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If any one of us knew with certainty that we we were related to some of the Kings and Lords of England in the 17th century we’d be ashamed to admit it. The British long ago surpassed any horror of capital punishment which is now current among educated people throughout the globe. Public executions were common; sometimes the gibbet was mounted on the street before the victim’s home. The further disgrace is the utter inadequacy of the legal system both then and now to impose liability for even disgraceful conduct. The passion for vengeful death is all too familiar to this day. Time and again it has proven to be an ill-founded objective and one guaranteed to rebound. Why I wonder are humans the only ones among the animal kingdom to behave so poorly – especially when it is evident time and again that no one of us is spared either the obloquy or the indignity.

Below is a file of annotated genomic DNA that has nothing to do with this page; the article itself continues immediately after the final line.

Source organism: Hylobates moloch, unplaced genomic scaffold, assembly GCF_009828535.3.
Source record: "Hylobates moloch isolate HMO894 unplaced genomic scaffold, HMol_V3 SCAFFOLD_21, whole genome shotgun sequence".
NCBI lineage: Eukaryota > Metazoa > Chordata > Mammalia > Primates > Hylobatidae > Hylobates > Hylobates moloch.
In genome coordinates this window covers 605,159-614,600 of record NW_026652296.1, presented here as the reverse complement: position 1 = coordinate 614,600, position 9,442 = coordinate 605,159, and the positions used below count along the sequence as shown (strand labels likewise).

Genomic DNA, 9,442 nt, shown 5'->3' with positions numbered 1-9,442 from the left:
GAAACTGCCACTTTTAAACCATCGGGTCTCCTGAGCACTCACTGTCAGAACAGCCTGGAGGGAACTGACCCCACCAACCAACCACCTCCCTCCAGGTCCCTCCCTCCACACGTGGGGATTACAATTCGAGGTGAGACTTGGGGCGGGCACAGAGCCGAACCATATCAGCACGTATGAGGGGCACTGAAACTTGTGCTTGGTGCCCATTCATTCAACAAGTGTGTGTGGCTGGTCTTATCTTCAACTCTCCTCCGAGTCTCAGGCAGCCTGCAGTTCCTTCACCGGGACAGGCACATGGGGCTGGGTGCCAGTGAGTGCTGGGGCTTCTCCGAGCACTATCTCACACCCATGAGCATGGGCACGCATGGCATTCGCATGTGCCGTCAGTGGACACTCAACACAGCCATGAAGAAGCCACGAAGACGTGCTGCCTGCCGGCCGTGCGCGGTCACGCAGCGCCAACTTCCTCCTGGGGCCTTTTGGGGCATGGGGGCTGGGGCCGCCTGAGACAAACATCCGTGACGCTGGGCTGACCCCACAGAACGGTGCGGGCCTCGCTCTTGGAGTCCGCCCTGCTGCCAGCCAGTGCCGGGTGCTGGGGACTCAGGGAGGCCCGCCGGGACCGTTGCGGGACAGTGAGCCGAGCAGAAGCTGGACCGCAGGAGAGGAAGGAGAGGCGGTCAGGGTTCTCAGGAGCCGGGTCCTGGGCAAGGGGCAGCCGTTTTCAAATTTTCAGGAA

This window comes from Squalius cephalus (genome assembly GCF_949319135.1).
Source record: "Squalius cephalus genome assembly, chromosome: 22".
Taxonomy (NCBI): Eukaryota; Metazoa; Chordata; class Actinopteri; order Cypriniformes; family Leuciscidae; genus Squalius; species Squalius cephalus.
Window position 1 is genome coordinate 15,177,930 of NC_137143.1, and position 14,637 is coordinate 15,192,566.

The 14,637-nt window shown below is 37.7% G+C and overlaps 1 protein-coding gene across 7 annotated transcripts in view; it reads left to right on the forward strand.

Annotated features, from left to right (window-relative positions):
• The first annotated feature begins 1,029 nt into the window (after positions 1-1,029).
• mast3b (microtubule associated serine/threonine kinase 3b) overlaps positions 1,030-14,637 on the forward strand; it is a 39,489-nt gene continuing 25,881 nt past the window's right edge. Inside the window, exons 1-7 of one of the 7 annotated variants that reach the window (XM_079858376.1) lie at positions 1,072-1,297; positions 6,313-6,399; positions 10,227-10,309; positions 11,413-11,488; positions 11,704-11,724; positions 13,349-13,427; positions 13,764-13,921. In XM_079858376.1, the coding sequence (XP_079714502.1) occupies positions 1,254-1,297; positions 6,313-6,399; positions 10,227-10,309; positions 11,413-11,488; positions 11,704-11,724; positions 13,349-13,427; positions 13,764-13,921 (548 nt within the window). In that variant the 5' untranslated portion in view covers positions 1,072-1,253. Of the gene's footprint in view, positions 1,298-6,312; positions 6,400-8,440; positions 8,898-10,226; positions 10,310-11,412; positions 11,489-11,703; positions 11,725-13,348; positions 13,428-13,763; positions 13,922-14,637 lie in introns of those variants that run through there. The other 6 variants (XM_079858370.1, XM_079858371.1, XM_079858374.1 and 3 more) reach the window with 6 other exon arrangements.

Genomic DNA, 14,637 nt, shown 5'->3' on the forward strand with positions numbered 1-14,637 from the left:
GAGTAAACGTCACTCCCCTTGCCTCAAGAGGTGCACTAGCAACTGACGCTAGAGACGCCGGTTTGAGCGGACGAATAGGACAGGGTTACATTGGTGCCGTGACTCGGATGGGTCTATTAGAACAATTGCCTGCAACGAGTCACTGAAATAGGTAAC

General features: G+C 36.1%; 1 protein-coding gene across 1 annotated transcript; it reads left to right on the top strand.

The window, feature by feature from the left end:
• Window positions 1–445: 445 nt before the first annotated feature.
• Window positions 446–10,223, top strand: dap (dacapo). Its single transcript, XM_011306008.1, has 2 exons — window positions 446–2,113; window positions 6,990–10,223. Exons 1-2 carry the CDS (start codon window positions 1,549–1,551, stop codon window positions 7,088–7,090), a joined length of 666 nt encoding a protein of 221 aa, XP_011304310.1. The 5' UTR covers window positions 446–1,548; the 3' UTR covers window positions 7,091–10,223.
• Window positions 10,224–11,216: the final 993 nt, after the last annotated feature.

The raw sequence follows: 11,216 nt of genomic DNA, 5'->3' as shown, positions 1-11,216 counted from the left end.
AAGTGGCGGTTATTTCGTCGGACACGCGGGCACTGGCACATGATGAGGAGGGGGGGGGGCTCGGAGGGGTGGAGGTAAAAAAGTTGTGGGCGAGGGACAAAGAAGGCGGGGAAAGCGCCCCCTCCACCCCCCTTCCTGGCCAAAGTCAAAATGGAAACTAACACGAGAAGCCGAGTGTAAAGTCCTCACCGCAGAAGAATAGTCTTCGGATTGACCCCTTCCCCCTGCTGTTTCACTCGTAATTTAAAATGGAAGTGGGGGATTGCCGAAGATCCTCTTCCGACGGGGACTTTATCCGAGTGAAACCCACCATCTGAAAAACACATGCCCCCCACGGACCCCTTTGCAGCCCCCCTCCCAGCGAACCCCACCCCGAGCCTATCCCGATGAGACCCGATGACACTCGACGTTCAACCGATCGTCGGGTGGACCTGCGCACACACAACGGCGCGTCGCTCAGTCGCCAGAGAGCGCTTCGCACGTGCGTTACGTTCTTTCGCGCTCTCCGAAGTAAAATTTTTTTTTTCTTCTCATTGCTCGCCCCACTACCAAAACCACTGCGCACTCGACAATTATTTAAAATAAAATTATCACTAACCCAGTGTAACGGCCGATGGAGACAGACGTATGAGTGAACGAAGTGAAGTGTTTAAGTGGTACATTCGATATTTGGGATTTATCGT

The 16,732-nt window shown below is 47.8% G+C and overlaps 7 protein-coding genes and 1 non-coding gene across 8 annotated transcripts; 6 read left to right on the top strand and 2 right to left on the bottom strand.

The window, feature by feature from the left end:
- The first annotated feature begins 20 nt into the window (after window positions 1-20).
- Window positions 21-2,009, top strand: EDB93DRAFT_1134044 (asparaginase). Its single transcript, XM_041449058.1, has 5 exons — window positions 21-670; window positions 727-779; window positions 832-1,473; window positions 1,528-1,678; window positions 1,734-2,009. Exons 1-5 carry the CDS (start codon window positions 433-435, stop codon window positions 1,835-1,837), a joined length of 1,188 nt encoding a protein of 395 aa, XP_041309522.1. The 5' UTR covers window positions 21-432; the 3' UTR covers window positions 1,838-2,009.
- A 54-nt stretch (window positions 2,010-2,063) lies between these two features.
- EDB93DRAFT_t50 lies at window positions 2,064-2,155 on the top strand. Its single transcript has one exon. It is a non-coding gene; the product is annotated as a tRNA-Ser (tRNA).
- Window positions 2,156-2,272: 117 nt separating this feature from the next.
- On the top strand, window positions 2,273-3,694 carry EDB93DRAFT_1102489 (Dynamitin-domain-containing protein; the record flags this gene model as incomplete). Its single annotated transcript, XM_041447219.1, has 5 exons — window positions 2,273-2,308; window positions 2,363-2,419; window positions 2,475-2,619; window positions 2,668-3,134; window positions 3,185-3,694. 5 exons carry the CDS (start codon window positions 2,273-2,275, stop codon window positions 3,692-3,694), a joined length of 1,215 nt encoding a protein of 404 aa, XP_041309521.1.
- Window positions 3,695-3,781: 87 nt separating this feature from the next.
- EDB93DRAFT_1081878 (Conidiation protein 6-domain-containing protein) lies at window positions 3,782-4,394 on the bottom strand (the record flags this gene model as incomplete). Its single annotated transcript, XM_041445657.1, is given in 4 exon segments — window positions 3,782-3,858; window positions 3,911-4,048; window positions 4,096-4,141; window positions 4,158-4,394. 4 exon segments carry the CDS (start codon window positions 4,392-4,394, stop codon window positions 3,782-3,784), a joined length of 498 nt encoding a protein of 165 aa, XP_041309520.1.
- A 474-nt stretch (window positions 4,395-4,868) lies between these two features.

Some of them had been hanged: more should be hanged: and the rest should be sent to the plantations.

Excerpt From
Thomas Babington Macaulay Macaulay
“The History of England, from the Accession of James II — Volume 1.”

Elizabeth Gaunt (died 23 October 1685) was an English woman sentenced to death for treason after having been convicted for involvement in the Rye House Plot. She was the last woman executed for a political crime in England.